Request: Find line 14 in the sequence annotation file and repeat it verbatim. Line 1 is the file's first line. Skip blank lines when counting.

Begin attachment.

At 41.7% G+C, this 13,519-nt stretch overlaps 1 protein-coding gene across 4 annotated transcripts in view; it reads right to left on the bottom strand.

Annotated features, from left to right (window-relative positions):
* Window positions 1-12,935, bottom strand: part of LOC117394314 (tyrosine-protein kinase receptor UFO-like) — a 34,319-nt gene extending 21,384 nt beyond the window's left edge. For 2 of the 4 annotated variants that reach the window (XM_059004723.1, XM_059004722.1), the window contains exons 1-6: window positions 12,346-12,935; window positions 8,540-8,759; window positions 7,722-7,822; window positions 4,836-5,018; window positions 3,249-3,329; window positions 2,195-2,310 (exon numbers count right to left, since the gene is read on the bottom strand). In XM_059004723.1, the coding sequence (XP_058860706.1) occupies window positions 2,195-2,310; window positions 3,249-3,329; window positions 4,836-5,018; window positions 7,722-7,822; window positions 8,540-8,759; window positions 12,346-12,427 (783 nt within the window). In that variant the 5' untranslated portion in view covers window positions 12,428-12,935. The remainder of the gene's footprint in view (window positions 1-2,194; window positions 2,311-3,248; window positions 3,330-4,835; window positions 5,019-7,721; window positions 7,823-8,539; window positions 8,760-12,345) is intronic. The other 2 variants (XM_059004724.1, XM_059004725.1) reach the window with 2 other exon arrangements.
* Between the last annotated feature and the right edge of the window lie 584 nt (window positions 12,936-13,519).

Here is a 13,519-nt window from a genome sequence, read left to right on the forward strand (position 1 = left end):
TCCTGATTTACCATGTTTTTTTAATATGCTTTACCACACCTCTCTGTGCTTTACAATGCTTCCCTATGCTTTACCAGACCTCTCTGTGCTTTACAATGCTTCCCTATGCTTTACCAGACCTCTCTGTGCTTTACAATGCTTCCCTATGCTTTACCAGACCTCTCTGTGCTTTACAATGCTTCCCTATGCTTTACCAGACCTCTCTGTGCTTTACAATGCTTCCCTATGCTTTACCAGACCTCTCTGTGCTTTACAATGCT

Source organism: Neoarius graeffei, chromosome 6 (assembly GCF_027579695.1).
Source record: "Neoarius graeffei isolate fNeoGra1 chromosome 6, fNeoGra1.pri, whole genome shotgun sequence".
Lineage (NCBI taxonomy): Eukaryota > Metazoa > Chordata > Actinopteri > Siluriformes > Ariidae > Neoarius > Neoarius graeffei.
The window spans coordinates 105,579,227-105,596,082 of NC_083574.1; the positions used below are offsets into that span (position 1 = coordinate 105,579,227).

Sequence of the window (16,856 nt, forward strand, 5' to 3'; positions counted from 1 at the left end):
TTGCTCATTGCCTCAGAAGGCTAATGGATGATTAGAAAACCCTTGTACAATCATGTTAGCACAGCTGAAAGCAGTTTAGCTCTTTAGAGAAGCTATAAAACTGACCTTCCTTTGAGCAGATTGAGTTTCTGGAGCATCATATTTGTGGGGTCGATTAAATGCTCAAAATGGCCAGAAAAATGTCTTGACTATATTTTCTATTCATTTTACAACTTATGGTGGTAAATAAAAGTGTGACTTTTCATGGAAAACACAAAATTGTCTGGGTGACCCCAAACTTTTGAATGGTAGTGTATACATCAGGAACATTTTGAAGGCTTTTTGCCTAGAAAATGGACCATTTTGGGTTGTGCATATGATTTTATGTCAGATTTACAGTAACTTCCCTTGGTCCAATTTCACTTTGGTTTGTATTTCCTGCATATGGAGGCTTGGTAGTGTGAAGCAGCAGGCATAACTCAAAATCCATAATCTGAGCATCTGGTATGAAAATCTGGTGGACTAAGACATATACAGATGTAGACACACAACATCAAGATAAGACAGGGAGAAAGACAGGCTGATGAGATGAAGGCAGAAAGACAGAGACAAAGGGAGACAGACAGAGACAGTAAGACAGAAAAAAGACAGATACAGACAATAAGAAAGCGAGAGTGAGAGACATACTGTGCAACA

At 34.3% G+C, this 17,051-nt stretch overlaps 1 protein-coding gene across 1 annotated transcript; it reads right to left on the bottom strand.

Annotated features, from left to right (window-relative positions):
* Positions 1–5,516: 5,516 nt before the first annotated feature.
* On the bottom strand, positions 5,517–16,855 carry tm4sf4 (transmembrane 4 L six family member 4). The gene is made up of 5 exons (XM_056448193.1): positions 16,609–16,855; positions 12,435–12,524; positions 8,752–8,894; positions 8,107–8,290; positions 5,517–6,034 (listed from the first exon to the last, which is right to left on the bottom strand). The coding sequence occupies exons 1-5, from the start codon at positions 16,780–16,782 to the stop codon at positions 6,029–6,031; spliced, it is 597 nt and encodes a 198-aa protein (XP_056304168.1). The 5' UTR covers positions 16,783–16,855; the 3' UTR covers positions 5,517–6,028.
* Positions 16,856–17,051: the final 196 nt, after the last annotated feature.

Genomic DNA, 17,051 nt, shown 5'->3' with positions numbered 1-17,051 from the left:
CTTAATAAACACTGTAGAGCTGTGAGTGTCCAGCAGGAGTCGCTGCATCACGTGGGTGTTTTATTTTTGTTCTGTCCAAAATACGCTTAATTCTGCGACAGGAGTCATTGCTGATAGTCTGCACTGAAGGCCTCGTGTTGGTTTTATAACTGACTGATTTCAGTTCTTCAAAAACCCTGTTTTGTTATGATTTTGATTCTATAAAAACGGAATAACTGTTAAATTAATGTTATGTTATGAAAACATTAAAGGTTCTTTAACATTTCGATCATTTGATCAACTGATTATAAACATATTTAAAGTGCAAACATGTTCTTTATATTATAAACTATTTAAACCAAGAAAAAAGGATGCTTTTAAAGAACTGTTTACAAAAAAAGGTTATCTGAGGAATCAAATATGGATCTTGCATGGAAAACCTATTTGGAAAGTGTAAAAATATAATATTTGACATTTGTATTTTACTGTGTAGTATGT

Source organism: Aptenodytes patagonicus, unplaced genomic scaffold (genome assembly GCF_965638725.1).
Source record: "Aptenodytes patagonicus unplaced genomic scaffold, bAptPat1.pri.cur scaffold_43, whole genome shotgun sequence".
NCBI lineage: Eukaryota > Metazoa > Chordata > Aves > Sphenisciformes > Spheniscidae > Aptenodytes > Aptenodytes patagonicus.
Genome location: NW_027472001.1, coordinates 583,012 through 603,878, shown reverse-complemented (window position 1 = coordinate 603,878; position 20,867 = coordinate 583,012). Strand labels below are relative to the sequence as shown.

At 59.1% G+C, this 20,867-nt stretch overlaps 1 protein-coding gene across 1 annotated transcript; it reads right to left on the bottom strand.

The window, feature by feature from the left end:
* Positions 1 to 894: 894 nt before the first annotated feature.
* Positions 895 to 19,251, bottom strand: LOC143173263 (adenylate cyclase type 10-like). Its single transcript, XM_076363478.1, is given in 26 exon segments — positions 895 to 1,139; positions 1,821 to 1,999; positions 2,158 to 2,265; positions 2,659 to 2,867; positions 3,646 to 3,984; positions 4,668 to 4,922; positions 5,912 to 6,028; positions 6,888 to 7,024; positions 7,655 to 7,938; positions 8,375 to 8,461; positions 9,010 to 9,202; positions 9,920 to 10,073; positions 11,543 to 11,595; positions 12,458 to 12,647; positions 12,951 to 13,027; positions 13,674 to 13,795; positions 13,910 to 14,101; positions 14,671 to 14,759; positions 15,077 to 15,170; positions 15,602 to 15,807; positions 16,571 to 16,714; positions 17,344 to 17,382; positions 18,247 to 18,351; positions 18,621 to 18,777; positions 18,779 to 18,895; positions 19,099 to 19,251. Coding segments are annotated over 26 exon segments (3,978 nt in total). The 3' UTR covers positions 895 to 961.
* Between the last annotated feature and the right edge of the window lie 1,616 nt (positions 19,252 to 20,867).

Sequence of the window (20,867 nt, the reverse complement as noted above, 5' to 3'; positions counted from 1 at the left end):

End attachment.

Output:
Annotated features, from left to right (window-relative positions):